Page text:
Why Accessibility Matters

What are the benefits to better web Accessibility?

Making your website more accessible to everyone will not only improve your users’ experience, but also reduce your legal risk, increase search engine findability, give you a competitive edge, and lower your costs. Here are the top six reasons why embracing accessibility best practices is a good idea for your digital experiences:

  1. Broader reach: If a company doesn’t implement good accessibility practices, they risk excluding a significant portion of their potential audience. For example, individuals with visual impairments may not be able to access a website that has poor color contrast or relies solely on images to convey information. On the other hand, if a company implements accessibility best practices, they can reach a wider audience and make their content available to individuals with disabilities. This can lead to increased revenue, greater engagement, and improved brand reputation.
  2. Compliance and reduction of legal risk: Failure to comply with accessibility laws and regulations can result in lawsuits and reputational damage. For example, in 2019, the pizza chain Domino’s lost a case in which they argued that the Americans with Disabilities Act (ADA) did not apply to their website. By contrast, when companies prioritize accessibility, they can avoid costly lawsuits and demonstrate a commitment to inclusivity.
  3. Findability & SEO: Websites that are accessible often have better semantic HTML, well-organized copy, and contextual metadata, which can improve their search engine optimization (SEO) and findability. For example, adding alt text to images can help search engines better understand the content of a website and improve its rankings. This can lead to increased traffic, more conversions, and greater visibility.
  4. User experience and usability: When companies prioritize accessibility, they can create a better user experience for all users, not just those with disabilities. For example, improving the color contrast on a website can make it easier for all users to read text. By addressing accessibility issues, companies can also improve the usability of their website, which can lead to increased engagement, improved conversion rates, and higher customer satisfaction.
  5. Competitive edge: By making their website more accessible than their competitors, companies can differentiate themselves in the market and expand their audience. For example, if two online retailers offer similar products but one has a more accessible website, individuals with disabilities are more likely to choose the accessible retailer. This can lead to increased revenue, greater customer loyalty, and improved brand reputation.
  6. Cost savings: Addressing accessibility issues early in the design and development process can prevent expensive retrofits or lawsuits. For example, if a company builds an inaccessible website and is later sued for discrimination, they may need to pay for expensive retrofits to make the website accessible. By contrast, if they prioritize accessibility from the start, they can avoid these costs and create a more cost-effective solution. Additionally, a more accessible website can cut costs for businesses by enabling more customers to complete tasks and transactions online, rather than needing one-to-one support.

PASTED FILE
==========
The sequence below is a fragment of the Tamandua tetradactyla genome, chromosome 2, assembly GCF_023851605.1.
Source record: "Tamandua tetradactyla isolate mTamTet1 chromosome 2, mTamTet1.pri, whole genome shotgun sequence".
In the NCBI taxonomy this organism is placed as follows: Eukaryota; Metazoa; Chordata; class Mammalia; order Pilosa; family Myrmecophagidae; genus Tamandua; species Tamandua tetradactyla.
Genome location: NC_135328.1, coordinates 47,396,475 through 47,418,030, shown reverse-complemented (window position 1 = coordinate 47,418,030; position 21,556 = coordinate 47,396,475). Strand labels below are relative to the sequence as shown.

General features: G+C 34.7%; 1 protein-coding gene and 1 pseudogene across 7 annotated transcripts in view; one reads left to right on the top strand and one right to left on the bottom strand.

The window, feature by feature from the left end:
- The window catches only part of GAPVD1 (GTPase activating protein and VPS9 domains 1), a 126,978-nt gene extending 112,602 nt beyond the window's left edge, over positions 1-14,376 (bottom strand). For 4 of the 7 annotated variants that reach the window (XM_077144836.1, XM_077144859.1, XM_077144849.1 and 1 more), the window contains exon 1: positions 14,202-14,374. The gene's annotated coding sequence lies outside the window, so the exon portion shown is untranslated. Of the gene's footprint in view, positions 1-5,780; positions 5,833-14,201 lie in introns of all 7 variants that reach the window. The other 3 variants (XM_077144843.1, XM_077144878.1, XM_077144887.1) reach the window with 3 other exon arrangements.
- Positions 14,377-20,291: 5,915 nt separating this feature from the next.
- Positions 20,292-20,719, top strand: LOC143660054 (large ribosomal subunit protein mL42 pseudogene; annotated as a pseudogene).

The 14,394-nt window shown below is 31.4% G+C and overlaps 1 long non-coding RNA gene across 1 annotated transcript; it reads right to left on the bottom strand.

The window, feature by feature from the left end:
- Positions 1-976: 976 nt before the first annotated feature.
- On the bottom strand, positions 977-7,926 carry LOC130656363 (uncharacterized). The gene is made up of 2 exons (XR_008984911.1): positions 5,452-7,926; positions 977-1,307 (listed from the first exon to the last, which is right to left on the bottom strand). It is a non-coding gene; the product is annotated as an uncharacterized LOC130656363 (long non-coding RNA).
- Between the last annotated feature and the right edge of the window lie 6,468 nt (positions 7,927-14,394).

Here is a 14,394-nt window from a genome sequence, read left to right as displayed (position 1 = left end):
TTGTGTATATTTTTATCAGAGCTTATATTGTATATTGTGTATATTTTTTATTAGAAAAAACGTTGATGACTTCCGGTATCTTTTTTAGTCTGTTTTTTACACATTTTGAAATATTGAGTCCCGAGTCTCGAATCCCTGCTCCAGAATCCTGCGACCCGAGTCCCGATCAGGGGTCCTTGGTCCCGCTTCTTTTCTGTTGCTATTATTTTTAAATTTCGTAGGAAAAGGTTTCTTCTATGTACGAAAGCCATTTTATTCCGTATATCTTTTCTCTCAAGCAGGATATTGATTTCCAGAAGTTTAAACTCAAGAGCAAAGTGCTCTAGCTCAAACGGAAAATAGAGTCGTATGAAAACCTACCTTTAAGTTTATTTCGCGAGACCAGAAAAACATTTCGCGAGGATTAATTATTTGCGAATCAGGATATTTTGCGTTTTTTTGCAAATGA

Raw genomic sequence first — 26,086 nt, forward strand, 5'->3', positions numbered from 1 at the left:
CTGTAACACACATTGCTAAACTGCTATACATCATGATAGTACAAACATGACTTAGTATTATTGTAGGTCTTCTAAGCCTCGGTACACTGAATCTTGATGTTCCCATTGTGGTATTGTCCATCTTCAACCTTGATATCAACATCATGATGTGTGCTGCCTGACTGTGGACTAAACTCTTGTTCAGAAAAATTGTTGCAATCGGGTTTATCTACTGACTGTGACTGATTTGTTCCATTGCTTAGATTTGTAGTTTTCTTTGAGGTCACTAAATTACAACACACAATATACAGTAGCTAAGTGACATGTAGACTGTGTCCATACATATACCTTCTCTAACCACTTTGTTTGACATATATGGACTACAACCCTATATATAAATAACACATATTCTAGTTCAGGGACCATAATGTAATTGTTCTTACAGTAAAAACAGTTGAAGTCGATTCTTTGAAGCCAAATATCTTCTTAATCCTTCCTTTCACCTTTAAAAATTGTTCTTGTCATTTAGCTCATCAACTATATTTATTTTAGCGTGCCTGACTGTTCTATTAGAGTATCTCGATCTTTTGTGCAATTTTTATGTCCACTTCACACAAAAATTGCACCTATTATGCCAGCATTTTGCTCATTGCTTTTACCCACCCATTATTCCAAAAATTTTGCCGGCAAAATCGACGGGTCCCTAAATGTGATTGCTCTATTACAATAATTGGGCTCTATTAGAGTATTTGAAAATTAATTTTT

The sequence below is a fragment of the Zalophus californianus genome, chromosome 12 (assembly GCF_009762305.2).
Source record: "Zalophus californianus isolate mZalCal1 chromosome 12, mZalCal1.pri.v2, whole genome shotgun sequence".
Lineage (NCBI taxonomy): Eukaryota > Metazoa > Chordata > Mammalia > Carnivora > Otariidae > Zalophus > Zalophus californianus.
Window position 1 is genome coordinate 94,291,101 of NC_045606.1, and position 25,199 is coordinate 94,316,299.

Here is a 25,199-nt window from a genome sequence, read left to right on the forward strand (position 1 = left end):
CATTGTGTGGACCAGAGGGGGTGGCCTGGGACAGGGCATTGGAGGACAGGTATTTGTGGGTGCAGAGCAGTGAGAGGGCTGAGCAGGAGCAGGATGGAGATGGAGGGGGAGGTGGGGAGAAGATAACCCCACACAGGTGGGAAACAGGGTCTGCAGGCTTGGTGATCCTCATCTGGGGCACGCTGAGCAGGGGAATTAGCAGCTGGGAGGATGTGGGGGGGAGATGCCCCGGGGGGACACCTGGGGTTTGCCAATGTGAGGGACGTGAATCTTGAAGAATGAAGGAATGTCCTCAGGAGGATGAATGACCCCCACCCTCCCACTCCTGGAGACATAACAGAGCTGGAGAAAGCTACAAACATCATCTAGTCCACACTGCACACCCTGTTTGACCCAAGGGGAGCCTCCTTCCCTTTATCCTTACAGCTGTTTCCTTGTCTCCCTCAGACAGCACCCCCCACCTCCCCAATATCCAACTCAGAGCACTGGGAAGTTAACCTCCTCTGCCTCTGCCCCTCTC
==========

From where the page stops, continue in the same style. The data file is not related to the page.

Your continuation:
7. Reputation: Prioritizing accessibility demonstrates a company’s commitment to diversity, equity, and inclusion, which can build a positive reputation with customers, employees, and partners. By creating a more inclusive environment, companies can build trust, loyalty, and a positive brand reputation.

Why do so many companies struggle to implement accessible sites?

If accessibility is so important, why do so many companies struggle to implement accessible sites Accessibility can be challenging for enterprises due to various reasons.

One of the main challenges faced by enterprises is the multiple versions and levels of compliance of the Web Content Accessibility Guidelines (WCAG). As technologies have become more complex, the WCAG has evolved over time, resulting in two different versions and three levels of conformance, each with their own set of testable criteria. This can create confusion for enterprises, who may struggle to determine which version and level of WCAG they need to comply with.

Another challenge is the unclear and sometimes conflicting standards within the WCAG. The WCAG is a technical guide, which can be incomplete, circuitous, and confusing, making it difficult for enterprises to ensure compliance. It can be tough for enterprises to know exactly how to apply certain success criteria to their unique website. Even if they are vigilant and good-intentioned in their efforts to ensure compliance, they may still carry a risk of not being able to meet all 38 success criteria listed in the WCAG. Implementing an item in the manner outlined in the WGAC might create another accessibility challenge, create a usability issue, or conflict with brand standards.

Organizational constraints can also pose a challenge to accessibility in enterprises. Even when companies set bold goals to make their sites more inclusive, the time and expense of identifying and correcting accessibility issues can be a barrier. Technology roadmaps are often jam-packed, and accessibility fixes may not be high priority. Older legacy platforms with “delicate” code bases may require complete refactoring, which can be a costly and time-consuming process. Moreover, team members need to be upskilled to learn how to conduct audits and implement fixes, which can further increase the time and cost involved.


See the full Web Accessibility for the Enterprise resource.

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